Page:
As is evidenced by the wide range of Vanguard CD compilations available on this Ace Records website, the Newport Folk Festival, Rhode Island, has a unique place in music history and its far reaching influences are still felt through the decades. Running annually from 1959 into the mid-sixties, the festivals featured a plethora of artists on stages of varying size, but also built up a reputation for the workshop performances where the accent was as much on sharing musical knowledge as it was on performance. These well-attended workshops often happened during mornings and afternoons, and appeared to have provided learning experiences for festival attendees to extend their appreciation of the various musical forms. This double CD is compiled from various such performances recorded at festivals between 1963 and 1966, apart from the two Muddy Waters tracks that date from 1968.
The first half of the sixties was a halcyon period for many of the older blues men, as they found a new audience, eager for their authentic blues. Many had been re-discovered by fans and musicologists who had heard their music on old 78 rpm records that they had cut for small labels in the twenties and thirties. These records had become rare and collectable, owing to their limited original distribution and often poor sales. Son House, Skip James and Mississippi John Hurt were all such bluesmen, with many more besides, and were the artists who were now tempted back to the the East Coast music scene and signed to Vanguard for new recordings. Others here are artists who got together at the festival, often spontaneously at the workshops, and Mississippi Fred McDowell, Annie Mae McDowell and Rev. Robert Wilkins' ‘What Do You Think About Jesus’ is a historic case in point. The first CD includes three strong tracks from Lightnin' Hopkins, including his ‘Baby Please Don't Go’ that was soon to become a much-covered rock track. Another three from Texan Mance Lipscomb offer us some folk blues, rather than the more traditional form, with Mance playing slide guitar with a kitchen knife.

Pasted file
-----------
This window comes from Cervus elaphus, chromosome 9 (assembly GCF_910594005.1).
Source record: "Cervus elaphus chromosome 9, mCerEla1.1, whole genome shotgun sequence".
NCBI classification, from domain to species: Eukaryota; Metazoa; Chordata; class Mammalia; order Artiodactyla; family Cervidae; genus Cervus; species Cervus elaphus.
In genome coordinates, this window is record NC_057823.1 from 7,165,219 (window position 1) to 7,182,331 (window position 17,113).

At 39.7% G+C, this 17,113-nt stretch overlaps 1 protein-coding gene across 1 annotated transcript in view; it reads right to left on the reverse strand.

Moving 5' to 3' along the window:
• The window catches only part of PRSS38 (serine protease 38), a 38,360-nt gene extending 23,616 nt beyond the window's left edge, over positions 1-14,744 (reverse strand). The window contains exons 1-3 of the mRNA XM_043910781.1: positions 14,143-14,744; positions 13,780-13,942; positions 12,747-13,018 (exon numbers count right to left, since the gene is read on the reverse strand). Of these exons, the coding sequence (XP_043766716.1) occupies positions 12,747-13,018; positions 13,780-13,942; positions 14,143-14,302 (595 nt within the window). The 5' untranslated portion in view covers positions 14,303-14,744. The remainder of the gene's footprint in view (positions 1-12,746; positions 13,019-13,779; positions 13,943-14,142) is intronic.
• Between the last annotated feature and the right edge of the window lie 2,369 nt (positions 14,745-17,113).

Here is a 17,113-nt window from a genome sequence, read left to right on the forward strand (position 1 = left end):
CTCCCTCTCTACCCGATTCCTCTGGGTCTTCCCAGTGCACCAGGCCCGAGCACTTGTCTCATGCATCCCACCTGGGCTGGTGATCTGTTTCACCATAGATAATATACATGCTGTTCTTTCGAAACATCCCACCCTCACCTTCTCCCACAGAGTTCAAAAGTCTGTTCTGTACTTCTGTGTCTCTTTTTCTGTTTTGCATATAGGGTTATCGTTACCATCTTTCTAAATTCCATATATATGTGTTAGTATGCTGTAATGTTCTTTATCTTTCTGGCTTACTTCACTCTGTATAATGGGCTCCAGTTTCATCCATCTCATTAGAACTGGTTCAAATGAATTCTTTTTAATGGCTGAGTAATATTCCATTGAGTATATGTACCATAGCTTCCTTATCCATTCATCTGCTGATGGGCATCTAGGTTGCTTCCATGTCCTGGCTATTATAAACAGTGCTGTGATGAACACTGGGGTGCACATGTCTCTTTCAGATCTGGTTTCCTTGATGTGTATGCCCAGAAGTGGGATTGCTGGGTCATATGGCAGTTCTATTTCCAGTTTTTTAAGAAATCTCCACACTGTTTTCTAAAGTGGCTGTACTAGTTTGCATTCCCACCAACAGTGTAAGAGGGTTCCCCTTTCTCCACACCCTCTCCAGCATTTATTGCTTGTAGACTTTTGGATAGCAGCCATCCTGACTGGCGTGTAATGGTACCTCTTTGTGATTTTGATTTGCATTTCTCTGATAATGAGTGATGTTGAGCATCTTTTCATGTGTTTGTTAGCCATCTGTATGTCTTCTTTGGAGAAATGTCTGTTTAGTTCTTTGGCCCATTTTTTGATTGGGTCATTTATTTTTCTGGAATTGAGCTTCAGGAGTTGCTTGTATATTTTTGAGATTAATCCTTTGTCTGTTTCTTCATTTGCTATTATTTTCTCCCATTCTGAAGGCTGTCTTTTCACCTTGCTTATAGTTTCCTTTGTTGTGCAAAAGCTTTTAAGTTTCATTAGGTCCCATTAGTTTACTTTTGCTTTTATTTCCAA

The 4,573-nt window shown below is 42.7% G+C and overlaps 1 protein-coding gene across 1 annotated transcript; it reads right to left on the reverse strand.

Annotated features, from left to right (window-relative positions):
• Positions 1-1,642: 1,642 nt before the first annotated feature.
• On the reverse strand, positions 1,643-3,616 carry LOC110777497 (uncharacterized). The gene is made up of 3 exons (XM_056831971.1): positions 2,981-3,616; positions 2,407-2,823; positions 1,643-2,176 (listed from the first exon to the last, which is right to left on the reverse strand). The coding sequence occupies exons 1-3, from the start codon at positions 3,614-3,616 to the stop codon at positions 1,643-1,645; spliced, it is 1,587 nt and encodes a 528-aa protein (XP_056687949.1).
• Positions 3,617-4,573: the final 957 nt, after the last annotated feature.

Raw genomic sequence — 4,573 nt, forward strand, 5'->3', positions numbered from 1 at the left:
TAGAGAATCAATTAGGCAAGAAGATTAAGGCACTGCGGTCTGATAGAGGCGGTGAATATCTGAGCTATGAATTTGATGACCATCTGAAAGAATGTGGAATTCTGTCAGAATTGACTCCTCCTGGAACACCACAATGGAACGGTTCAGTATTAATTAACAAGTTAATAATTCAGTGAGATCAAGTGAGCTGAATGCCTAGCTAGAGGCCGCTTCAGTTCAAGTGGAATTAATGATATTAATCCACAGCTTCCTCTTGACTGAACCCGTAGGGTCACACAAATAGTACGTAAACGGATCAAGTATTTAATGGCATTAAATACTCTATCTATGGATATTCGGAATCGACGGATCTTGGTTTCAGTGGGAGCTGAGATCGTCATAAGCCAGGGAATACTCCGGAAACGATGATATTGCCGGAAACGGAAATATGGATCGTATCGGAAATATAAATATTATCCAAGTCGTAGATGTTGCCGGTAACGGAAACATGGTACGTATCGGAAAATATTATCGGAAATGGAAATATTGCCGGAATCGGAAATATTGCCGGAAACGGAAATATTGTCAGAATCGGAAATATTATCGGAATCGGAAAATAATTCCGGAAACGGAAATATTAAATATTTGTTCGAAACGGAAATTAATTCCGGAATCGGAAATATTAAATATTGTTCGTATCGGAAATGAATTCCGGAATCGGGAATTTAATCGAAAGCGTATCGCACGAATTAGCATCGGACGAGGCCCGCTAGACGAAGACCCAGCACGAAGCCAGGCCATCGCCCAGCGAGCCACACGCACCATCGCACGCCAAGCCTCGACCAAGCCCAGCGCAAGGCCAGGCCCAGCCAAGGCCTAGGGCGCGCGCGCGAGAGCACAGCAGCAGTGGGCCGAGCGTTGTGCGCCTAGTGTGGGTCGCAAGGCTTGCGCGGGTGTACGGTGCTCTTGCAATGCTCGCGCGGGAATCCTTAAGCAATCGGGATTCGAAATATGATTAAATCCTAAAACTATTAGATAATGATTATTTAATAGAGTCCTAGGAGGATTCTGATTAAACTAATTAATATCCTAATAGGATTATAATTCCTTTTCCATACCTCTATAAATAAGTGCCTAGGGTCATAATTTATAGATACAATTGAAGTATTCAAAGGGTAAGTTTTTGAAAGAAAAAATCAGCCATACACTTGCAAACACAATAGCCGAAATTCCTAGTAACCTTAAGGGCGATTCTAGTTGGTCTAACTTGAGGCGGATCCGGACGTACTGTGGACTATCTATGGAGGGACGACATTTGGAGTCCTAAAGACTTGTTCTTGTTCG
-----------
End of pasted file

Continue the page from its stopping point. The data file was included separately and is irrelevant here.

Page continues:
The second CD widens the repertoire even more, including as it does some of the new young breed of white Greenwich Village blues players like Dave Van Ronk, John Hammond and 'Spider' John Koerner, very much representing the era depicted in the Coen Brothers film Inside Llewyn Davis. Also here are the Los Angeles-based Chambers Brothers playing their version of ‘See See Rider’ and three closing tracks from the highly influential Paul Butterfield Blues Band. With the tracks from John Lee Hooker and Muddy Waters, this second discs charts how the blues became integrated into a more rock-based genre during the sixties, and when taken with the roots-based first disc, we have a wonderful historical overview lesson in the blues that is very much in keeping with the Newport Folk Festival's original instructional emphasis. As well as an overview it serves as a fabulous introduction to other great music in the Vanguard range.